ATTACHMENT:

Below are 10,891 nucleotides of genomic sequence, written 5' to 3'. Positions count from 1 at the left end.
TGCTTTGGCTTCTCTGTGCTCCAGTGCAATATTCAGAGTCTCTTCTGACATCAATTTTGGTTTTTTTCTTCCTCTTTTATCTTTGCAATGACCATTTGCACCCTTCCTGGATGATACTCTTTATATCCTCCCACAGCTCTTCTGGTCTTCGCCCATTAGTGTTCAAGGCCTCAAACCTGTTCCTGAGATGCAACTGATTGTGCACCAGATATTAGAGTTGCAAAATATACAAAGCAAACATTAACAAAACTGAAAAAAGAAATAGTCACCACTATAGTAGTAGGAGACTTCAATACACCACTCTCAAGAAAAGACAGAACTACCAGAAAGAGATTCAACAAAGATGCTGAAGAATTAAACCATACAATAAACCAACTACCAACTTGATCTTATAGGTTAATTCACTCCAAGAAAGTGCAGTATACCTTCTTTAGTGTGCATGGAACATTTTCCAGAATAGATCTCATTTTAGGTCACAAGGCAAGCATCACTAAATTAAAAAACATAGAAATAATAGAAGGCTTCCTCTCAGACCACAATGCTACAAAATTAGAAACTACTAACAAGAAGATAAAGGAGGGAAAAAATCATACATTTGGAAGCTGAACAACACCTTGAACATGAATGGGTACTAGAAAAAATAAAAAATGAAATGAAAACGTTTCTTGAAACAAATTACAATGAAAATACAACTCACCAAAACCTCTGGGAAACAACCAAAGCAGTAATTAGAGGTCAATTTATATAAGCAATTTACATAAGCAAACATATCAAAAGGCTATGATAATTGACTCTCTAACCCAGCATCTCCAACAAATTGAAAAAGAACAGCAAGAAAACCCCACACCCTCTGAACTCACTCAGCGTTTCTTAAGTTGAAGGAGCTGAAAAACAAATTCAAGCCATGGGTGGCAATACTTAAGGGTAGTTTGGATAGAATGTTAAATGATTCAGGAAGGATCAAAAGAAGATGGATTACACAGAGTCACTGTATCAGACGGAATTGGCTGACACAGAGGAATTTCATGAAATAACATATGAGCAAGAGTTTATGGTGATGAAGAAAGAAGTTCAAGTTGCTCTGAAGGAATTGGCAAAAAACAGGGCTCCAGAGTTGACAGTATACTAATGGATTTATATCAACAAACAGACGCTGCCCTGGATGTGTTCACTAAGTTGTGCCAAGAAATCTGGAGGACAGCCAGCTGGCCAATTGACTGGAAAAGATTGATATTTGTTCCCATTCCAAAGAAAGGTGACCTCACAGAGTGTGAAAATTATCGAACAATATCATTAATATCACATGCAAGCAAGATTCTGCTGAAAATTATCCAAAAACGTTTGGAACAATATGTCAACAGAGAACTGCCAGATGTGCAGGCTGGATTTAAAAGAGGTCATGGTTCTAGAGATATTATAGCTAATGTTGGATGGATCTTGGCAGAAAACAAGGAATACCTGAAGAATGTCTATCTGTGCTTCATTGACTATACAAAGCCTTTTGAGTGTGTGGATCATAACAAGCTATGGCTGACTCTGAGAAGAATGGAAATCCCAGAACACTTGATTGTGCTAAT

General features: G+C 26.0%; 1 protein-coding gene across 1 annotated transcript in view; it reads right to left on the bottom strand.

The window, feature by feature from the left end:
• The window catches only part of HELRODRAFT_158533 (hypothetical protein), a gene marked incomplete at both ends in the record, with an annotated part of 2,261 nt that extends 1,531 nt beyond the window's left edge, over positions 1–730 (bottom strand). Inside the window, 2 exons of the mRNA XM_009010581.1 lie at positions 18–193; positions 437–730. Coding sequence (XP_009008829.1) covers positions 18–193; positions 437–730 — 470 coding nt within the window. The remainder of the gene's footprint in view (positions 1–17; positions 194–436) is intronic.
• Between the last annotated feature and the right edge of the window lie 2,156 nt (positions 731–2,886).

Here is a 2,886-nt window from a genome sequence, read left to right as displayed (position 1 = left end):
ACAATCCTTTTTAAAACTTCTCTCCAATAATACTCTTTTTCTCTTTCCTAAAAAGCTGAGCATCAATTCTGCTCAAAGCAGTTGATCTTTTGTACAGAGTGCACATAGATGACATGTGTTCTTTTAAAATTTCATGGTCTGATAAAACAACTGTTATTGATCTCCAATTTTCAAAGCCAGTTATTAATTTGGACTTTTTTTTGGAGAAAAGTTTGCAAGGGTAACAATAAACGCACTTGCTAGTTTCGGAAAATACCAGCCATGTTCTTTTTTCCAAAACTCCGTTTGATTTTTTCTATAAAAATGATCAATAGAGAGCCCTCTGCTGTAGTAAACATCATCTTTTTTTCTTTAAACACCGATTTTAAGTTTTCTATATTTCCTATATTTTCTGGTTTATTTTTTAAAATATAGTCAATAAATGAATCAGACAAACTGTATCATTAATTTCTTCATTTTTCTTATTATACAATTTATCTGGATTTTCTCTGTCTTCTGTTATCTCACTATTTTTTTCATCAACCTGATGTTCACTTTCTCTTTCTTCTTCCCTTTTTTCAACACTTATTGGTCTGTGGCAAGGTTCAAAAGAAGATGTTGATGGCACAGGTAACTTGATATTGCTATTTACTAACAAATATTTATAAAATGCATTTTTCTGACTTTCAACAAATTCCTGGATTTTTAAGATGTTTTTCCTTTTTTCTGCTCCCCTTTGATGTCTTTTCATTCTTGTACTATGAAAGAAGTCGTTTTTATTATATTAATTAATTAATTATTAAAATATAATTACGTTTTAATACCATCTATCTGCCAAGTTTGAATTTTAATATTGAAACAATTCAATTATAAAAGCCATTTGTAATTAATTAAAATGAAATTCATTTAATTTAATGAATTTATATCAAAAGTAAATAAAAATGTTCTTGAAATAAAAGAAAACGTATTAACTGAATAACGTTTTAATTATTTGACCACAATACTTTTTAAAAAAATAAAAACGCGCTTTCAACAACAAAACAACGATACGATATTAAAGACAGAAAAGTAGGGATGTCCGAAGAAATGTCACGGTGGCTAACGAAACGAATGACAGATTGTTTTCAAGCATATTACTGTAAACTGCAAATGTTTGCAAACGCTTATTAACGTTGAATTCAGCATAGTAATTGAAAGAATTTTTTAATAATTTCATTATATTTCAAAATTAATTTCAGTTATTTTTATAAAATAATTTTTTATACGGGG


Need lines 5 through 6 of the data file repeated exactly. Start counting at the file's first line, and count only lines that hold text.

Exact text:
• The window catches only part of HELRODRAFT_158533 (hypothetical protein), a gene marked incomplete at both ends in the record, with an annotated part of 2,261 nt that extends 1,531 nt beyond the window's left edge, over positions 1–730 (bottom strand). Inside the window, 2 exons of the mRNA XM_009010581.1 lie at positions 18–193; positions 437–730. Coding sequence (XP_009008829.1) covers positions 18–193; positions 437–730 — 470 coding nt within the window. The remainder of the gene's footprint in view (positions 1–17; positions 194–436) is intronic.
• Between the last annotated feature and the right edge of the window lie 2,156 nt (positions 731–2,886).